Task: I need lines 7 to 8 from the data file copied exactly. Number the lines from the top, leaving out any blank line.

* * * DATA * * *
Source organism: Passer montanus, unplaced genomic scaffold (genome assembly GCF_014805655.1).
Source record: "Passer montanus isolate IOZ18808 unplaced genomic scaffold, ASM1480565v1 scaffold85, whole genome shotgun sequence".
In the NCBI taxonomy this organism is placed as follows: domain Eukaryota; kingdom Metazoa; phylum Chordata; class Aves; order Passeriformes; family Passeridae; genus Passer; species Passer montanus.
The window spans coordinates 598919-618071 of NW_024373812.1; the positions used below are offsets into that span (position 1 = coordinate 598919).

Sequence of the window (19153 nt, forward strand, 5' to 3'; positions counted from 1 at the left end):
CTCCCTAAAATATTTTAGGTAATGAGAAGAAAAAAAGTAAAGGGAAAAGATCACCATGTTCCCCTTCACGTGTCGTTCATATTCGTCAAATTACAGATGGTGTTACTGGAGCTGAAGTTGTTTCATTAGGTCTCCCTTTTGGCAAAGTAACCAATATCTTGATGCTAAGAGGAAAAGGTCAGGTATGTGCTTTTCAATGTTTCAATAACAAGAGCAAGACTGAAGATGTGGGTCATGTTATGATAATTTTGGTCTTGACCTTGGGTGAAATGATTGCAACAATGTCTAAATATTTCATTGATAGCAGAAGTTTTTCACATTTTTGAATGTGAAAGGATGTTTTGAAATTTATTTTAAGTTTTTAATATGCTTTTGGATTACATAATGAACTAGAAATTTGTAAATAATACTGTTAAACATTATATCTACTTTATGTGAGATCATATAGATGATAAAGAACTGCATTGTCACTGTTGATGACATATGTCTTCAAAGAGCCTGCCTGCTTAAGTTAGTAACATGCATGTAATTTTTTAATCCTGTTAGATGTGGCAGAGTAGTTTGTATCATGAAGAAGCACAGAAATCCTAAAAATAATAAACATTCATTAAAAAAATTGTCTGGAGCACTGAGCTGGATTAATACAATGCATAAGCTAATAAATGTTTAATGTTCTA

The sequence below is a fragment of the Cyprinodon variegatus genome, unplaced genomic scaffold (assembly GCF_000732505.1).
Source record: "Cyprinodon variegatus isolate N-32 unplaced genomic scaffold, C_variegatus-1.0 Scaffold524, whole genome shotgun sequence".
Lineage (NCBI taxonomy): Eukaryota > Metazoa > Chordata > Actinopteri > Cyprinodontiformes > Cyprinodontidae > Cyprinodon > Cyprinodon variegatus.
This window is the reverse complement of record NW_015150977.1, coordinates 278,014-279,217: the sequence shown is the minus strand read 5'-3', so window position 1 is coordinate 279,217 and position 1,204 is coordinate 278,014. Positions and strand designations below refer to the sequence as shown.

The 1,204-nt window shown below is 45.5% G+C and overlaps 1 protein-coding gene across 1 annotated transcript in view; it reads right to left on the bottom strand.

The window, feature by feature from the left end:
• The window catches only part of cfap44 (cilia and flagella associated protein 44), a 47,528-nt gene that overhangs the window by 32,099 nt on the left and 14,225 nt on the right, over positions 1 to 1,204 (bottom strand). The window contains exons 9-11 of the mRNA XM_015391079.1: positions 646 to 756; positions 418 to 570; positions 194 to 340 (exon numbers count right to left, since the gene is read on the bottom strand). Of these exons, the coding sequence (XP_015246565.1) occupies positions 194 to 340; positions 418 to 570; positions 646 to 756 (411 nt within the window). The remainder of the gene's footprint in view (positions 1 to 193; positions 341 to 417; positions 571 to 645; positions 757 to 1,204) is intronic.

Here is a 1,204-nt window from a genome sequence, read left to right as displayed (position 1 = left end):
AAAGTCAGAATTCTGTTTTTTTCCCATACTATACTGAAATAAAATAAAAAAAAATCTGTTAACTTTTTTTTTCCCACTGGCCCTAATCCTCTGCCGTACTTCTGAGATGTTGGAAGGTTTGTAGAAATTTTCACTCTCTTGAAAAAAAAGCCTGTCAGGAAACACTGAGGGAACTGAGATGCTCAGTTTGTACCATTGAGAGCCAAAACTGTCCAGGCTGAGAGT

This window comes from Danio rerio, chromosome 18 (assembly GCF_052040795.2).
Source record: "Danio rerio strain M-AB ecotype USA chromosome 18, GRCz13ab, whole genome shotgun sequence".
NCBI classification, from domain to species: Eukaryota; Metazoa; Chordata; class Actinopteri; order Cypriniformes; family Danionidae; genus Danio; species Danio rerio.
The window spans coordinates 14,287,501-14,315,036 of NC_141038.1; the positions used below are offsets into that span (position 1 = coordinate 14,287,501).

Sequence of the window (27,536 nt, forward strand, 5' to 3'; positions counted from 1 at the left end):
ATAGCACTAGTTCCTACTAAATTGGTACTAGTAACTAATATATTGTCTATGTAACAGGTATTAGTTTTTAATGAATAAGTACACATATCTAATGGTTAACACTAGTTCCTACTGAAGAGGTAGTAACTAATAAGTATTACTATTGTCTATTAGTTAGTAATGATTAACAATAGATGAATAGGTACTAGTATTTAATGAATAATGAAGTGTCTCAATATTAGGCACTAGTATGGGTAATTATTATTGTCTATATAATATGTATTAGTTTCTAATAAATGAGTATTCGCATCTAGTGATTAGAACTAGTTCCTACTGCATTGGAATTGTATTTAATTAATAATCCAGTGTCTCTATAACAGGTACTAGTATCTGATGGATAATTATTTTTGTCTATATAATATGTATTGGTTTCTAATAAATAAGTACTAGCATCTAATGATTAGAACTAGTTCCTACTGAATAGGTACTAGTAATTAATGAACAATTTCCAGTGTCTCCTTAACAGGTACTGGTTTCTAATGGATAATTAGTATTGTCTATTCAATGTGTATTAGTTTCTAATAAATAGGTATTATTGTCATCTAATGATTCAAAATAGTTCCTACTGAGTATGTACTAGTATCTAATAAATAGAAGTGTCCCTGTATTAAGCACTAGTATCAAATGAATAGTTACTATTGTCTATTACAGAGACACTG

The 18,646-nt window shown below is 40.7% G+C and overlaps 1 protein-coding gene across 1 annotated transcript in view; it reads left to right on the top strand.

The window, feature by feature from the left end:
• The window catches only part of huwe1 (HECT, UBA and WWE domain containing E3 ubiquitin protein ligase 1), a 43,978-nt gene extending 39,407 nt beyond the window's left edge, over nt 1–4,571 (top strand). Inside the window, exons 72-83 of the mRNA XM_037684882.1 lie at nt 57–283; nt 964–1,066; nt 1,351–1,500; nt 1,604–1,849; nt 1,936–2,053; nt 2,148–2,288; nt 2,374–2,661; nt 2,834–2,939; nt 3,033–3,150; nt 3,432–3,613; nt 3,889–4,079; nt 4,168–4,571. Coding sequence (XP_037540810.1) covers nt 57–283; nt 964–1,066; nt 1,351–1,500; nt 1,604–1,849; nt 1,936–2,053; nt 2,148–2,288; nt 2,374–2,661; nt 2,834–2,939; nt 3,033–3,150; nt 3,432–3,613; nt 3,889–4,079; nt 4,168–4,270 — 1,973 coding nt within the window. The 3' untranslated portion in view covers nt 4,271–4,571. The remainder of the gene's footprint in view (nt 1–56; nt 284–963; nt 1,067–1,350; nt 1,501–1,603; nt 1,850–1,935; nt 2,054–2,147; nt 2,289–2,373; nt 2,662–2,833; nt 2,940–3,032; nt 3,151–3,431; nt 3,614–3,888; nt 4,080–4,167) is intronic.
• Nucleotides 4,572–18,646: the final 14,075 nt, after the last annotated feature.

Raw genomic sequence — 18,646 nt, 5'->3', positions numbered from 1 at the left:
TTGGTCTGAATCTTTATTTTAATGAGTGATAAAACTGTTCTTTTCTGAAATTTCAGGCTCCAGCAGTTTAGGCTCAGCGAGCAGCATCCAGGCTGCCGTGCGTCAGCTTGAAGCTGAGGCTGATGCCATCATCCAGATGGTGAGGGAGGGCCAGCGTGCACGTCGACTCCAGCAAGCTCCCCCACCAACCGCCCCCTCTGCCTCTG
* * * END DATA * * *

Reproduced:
The sequence below is a fragment of the Cyprinodon variegatus genome, unplaced genomic scaffold (assembly GCF_000732505.1).
Source record: "Cyprinodon variegatus isolate N-32 unplaced genomic scaffold, C_variegatus-1.0 Scaffold524, whole genome shotgun sequence".